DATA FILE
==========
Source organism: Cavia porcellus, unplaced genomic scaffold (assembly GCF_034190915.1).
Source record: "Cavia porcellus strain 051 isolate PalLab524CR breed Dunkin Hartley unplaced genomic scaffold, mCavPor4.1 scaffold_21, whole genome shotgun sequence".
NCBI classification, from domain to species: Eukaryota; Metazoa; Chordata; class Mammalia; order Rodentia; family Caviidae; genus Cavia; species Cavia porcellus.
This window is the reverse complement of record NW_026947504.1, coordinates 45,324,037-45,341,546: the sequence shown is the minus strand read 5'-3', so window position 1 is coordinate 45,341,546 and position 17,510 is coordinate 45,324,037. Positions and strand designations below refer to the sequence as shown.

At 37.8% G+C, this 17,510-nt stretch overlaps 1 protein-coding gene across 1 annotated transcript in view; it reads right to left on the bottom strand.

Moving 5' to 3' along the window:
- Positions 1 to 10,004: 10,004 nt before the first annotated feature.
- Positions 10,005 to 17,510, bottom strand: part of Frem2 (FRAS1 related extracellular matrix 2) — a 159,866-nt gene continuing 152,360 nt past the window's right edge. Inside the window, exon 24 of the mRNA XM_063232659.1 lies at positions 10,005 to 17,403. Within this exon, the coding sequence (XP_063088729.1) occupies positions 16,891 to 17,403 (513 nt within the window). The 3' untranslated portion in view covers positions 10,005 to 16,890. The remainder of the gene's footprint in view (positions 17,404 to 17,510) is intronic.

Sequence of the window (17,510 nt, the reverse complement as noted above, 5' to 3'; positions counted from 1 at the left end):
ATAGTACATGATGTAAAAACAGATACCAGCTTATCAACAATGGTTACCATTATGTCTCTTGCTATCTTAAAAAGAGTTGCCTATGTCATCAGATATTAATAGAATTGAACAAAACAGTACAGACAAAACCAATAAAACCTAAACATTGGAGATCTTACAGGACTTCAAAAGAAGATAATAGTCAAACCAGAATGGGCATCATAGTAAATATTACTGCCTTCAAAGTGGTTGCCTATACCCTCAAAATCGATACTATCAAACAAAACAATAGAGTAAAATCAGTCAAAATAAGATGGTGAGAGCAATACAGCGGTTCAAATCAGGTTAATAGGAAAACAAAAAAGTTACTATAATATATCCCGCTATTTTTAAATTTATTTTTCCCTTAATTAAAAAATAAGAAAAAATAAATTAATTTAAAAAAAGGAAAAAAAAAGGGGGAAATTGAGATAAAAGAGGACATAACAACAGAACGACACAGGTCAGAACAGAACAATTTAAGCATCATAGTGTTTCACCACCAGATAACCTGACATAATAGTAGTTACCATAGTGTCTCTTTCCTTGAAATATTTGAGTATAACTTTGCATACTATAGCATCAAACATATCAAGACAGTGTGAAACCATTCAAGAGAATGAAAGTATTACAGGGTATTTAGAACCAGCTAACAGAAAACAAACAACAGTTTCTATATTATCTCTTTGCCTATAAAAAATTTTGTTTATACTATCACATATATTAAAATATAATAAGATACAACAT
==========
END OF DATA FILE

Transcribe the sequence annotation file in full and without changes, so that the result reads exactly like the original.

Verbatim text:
Source organism: Cavia porcellus, unplaced genomic scaffold (assembly GCF_034190915.1).
Source record: "Cavia porcellus strain 051 isolate PalLab524CR breed Dunkin Hartley unplaced genomic scaffold, mCavPor4.1 scaffold_21, whole genome shotgun sequence".
NCBI classification, from domain to species: Eukaryota; Metazoa; Chordata; class Mammalia; order Rodentia; family Caviidae; genus Cavia; species Cavia porcellus.
This window is the reverse complement of record NW_026947504.1, coordinates 45,324,037-45,341,546: the sequence shown is the minus strand read 5'-3', so window position 1 is coordinate 45,341,546 and position 17,510 is coordinate 45,324,037. Positions and strand designations below refer to the sequence as shown.

At 37.8% G+C, this 17,510-nt stretch overlaps 1 protein-coding gene across 1 annotated transcript in view; it reads right to left on the bottom strand.

Moving 5' to 3' along the window:
- Positions 1 to 10,004: 10,004 nt before the first annotated feature.
- Positions 10,005 to 17,510, bottom strand: part of Frem2 (FRAS1 related extracellular matrix 2) — a 159,866-nt gene continuing 152,360 nt past the window's right edge. Inside the window, exon 24 of the mRNA XM_063232659.1 lies at positions 10,005 to 17,403. Within this exon, the coding sequence (XP_063088729.1) occupies positions 16,891 to 17,403 (513 nt within the window). The 3' untranslated portion in view covers positions 10,005 to 16,890. The remainder of the gene's footprint in view (positions 17,404 to 17,510) is intronic.

Sequence of the window (17,510 nt, the reverse complement as noted above, 5' to 3'; positions counted from 1 at the left end):
ATAGTACATGATGTAAAAACAGATACCAGCTTATCAACAATGGTTACCATTATGTCTCTTGCTATCTTAAAAAGAGTTGCCTATGTCATCAGATATTAATAGAATTGAACAAAACAGTACAGACAAAACCAATAAAACCTAAACATTGGAGATCTTACAGGACTTCAAAAGAAGATAATAGTCAAACCAGAATGGGCATCATAGTAAATATTACTGCCTTCAAAGTGGTTGCCTATACCCTCAAAATCGATACTATCAAACAAAACAATAGAGTAAAATCAGTCAAAATAAGATGGTGAGAGCAATACAGCGGTTCAAATCAGGTTAATAGGAAAACAAAAAAGTTACTATAATATATCCCGCTATTTTTAAATTTATTTTTCCCTTAATTAAAAAATAAGAAAAAATAAATTAATTTAAAAAAAGGAAAAAAAAAGGGGGAAATTGAGATAAAAGAGGACATAACAACAGAACGACACAGGTCAGAACAGAACAATTTAAGCATCATAGTGTTTCACCACCAGATAACCTGACATAATAGTAGTTACCATAGTGTCTCTTTCCTTGAAATATTTGAGTATAACTTTGCATACTATAGCATCAAACATATCAAGACAGTGTGAAACCATTCAAGAGAATGAAAGTATTACAGGGTATTTAGAACCAGCTAACAGAAAACAAACAACAGTTTCTATATTATCTCTTTGCCTATAAAAAATTTTGTTTATACTATCACATATATTAAAATATAATAAGATACAACAT